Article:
Thundercat performs in front of the Red Hot Chili Peppers at MetLife Stadium on August 17, 2022 in East Rutherford, New Jersey.
Photo: Michael Loccisano/Getty Images
Some musicians leave everything on stage, or in the recording studio. Its good. We love them in their natural habitats. It makes sense that they would rather make music than, say, answer questions about music.
That’s how we called Thundercat, the acrobatic bassist/singer who mixes jazz with hip-hop, funk, rock and whatever feels like it to create a constantly progressive and often thrilling sound that jumps between genders like most people. change shirt.
None of this means he’s in the mood to argue.
He will land on September 22 at the House of Blues in Houston; we met him during a recent layover in Chicago. It’s possible he just didn’t like the questions.
What attracted him to bass in his early days? “I don’t know. It’s just something I gravitated towards.
Long break. OKAY.
Thundercat, whose first name is Stephen Lee Bruner, was born and raised in Los Angeles, a city that has also produced many of its collaborators. There’s rap god Kendrick Lamar; Thundercat was a key part of Lamar’s jaw-dropping “To Pimp a Butterfly” album, especially the song “These Walls.” There’s hyper-imaginative producer/DJ/rapper Flying Lotus, with whom Thundercat has a fruitful musical partnership, and saxophonist Kamasi Washington, who, along with Thundercat, is part of the LA jazz collective West Coast Get Down. Together, this circle of friends and frequent collaborators represents one of the most exciting musical developments of recent years.
So it seems that this type of collaboration is really important. Could he say how it all started?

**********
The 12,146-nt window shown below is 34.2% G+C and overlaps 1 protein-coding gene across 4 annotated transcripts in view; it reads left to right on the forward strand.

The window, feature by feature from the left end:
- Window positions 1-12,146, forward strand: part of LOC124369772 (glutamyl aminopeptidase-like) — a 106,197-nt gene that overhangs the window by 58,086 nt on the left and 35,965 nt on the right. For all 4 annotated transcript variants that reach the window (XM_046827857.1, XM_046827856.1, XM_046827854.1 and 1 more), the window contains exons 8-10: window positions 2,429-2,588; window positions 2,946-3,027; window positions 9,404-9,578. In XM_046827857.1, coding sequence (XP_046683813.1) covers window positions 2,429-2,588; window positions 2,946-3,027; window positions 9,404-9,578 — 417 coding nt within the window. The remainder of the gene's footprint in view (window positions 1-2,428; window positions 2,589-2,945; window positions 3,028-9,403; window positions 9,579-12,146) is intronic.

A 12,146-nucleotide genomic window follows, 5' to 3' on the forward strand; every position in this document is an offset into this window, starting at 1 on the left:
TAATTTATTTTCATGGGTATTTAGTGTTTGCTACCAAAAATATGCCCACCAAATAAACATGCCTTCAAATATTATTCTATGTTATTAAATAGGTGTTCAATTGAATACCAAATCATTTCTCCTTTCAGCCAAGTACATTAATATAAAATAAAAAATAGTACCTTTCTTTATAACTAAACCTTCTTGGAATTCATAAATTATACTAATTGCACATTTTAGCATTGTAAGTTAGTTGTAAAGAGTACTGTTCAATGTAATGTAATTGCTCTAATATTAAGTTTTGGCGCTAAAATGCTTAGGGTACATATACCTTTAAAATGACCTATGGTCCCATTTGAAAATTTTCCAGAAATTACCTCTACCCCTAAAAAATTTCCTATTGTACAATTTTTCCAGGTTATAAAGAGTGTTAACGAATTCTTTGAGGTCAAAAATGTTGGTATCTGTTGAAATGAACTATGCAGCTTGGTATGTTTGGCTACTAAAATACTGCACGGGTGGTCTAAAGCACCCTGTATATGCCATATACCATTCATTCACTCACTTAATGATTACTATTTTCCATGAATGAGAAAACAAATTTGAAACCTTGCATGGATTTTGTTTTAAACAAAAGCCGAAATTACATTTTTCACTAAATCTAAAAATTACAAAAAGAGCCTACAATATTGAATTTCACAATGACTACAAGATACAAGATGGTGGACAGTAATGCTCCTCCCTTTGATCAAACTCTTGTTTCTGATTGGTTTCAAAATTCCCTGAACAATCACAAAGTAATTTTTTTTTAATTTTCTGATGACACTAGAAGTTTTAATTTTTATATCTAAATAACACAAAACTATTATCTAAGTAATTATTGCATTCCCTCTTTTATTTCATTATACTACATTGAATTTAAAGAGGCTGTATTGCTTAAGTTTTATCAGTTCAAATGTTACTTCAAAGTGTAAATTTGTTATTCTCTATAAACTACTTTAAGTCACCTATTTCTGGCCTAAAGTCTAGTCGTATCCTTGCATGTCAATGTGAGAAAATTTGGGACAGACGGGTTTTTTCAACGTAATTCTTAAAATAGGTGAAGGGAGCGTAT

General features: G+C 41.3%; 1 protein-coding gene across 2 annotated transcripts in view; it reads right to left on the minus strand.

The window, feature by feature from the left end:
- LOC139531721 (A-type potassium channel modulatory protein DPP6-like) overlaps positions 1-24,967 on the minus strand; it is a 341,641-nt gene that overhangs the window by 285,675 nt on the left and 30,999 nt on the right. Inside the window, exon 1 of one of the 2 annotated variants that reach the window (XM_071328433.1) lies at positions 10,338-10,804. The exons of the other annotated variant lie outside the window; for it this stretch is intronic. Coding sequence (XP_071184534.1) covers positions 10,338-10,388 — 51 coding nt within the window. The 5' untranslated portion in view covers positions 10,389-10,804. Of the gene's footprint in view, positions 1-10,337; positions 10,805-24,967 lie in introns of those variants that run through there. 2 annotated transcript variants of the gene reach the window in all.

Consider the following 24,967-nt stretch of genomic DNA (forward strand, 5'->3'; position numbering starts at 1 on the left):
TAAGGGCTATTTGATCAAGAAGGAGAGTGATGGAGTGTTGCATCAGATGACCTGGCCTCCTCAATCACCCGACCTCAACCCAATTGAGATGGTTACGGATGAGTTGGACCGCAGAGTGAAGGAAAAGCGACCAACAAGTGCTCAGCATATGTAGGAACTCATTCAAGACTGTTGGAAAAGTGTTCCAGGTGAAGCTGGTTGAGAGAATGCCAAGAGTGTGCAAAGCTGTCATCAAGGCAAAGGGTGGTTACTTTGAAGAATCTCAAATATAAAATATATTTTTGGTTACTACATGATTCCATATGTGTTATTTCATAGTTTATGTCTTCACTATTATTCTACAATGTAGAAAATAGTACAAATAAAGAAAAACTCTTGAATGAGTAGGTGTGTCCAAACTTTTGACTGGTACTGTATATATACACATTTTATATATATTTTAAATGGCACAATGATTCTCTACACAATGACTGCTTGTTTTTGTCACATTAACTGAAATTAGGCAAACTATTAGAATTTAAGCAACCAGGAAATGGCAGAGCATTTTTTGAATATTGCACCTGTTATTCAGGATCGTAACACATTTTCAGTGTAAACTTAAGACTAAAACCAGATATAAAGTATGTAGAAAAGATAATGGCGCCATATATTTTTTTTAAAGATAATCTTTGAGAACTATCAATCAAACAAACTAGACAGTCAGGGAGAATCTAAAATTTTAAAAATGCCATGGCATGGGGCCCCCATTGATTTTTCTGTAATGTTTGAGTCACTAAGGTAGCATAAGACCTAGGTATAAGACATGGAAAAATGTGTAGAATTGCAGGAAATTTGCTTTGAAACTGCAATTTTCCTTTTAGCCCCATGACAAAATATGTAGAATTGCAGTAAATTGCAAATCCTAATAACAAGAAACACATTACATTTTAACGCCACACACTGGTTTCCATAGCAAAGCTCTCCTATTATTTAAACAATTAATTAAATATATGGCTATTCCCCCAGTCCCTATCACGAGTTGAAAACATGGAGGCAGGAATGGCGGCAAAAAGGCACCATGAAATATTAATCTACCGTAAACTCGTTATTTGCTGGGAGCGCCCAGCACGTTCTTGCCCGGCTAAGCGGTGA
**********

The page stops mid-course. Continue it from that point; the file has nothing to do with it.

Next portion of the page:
“I’m a musician from Los Angeles, I’ve played with a lot of different people. It’s like that.”
Maybe he would like to have this conversation another time?
“No. I’m fully here with you.
He opened up a bit when asked about some of his favorite bass players, including Jaco Pastorius (who shredded for several years with fusion pioneers Weather Report), Ron Carter (who shone in as a member of Miles Davis’ second great quintet) and, in particular, Stanley Clarke, another founder of the merger with Return to Forever. It was Clarke, who helped bring the bass out of the background and make it a main instrument, who really captured Thundercat’s imagination and pushed it to ever more experimentation.
“He’s just the bass player who kind of showed me what I was capable of or what I could accomplish with bass,” he says. “He kind of introduced me to my instrument, myself and what I wanted to do with my life. He inspired me.”
Thundercat has endured its share of pain over the past few years, including the accidental overdose death of its friend, rapper Mac Miller. Miller’s presence looms over Thundercat’s latest album, 2020’s “It Is What It Is,” especially the title track.
“My emotions are naturally tied to my music, as I hope anyone else’s are,” he says. “It is impossible that your real life does not touch your art to some degree.”
In the end, that’s all we should really expect from artists. Their art.
Thank you for your time.
Chris Vognar is a Houston-based writer.